March 4 forever stamp honors golf champion Arnold Palmer
By Michael Baadke
One of the most famous golfers in the history of the sport will be celebrated on a new United States commemorative stamp March 4.
The nondenominated (55¢) Arnold Palmer forever stamp will be issued during an 11:15 a.m. first-day ceremony at the Arnold Palmer Invitational, on the driving range at the Bay Hill Club and Lodge, 9000 Bay Hill Blvd., in Orlando, Fla.
The U.S. Postal Service reports, “The stamp dedication ceremony at the Arnold Palmer Invitational Presented by Mastercard is open to ticketholders.”
According to the Arnold Palmer Invitational website, single-day ticket prices for the tournament begin at $60, with a 10 percent discount if Mastercard is used to purchase the ticket.
The website also says, “Complimentary Any One Day tickets are available for all United States active duty and military retirees, plus one guest. Must show Department of Defense ID.
“Discounted tickets are also available for U.S. non-retired veterans, plus one guest at $27.50 per ticket (valued at $55 per ticket).”
There is a fee for parking.
Additional ticketing and ceremony reservation details can be found online.
The new stamp was designed by USPS art director Antonio Alcala using a color photograph of Palmer taken by James Drake during the 1964 U.S. Open at Congressional Country Club in Bethesda, Md.
The image shows Palmer completing his swing with his club held high. “Arnold Palmer” is printed above the golfer’s head, and “FOREVER•USA” reads up from the lower left corner.
The stamps are offset-printed by contract printer Ashton Potter in panes of 20 that will go on sale in post offices nationwide on the date of issue.
“To have my father celebrated in this way is a true honor,” said Amy Palmer Saunders, the younger of Palmer’s two daughters. “It’s something I think he would be proud of as both an individual and as an American, and it’s a wonderful way to preserve his legacy.”
Born Sept. 10, 1929, in Latrobe, Pa., Arnold Daniel Palmer was introduced to the sport of golf by his father, Milfred J. (Deacon) Palmer, the lead golf professional at Latrobe Country Club.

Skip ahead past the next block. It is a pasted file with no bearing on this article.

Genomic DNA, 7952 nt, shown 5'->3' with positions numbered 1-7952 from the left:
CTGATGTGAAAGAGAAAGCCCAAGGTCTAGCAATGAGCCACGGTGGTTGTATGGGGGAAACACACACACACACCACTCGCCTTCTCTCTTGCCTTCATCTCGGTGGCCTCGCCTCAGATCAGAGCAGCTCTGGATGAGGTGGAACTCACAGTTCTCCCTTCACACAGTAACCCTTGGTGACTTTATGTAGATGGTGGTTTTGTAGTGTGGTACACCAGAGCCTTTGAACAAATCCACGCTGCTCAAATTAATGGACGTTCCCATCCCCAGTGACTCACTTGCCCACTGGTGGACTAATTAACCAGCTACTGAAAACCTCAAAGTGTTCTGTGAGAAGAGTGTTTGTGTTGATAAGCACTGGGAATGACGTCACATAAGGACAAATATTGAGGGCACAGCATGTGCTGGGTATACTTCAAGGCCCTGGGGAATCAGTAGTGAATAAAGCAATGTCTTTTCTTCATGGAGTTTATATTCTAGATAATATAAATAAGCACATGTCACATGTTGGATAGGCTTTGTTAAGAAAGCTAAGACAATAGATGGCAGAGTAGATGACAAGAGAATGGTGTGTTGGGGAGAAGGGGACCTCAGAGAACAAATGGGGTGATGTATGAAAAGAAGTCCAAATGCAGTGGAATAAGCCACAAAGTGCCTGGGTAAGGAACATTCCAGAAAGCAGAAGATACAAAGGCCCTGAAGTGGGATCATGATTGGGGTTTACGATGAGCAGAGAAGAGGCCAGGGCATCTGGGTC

After attending Wake Forest College and serving three years in the U.S. Coast Guard, Arnold Palmer quickly won the U.S. Amateur championship at age 24 and turned pro less than three months later in November 1954.
His win at the Canadian Open on Aug. 20, 1955, was the first of his 62 PGA Tour victories among his 95 professional wins. He won the Masters Tournament four times (1958, 1960, 1962 and 1964), the U.S. Open in 1960, and the Open Championship in 1961 and 1962.
He retired from tournament golf in 2006.
Palmer’s sensational wins, approachable demeanor and easy interaction with the public quickly made him a popular figure on the pro tour and are often cited as reasons that public interest in pro golfing flourished in the 1960s.
His many followers and fans were dubbed “Arnie’s Army,” a name that was later applied to Palmer’s charitable foundation, which continues to support numerous health care initiatives for children.
The Postal Service acknowledged Palmer’s popular appeal by stating, “With drive and charisma, he helped transform a game once seen as a pastime for the elite into a sport enjoyed by the masses.”
Palmer died at age 87 on Sept. 25, 2016, just prior to scheduled heart surgery.
Along with his philanthropy, Palmer was a remarkably successful businessman, lending his name to many ventures that include his favorite drink, a mix of iced tea and lemonade known today as the Arnold Palmer, marketed by Arizona Beverages. He was also a founder of the Golf Channel on television and endorsed a line of sportswear and apparel bearing his name.
His signature and iconic striped umbrella are still seen on many products today and have been adapted for the black first-day cancel created for the new stamps.
The color first-day cancel shows a scene from a golf course and an approach to the next green.
Palmer is the fourth golfer to be celebrated on a U.S. stamp for his accomplishments in the sport.
Mildred “Babe” Didrikson Zaharias (1911-56) and Bobby Jones (1902-71) were each honored on 18¢ stamps issued Sept. 22, 1981 (Scott 1932-1933).
Jones was honored a second time on a 32¢ stamp issued in 1998 as part of the Celebrate the Century series (Scott 3183n).
Francis Ouimet (1893-1967), was featured on a 25¢ stamp issued in 1988 (Scott 2377).
Other U.S. stamps celebrating the sport include a 32¢ Golfer stamp in the 1995 Recreational Sports set (Scott 2965), and the nondenominated (49¢) Golf Ball stamp in the 2017 Sports Balls set (5206).
The imprinted stamp on a 13¢ Golf stamped envelope issued in 1977 (Scott U583) suggests the motion of a golf club head about to strike a ball.
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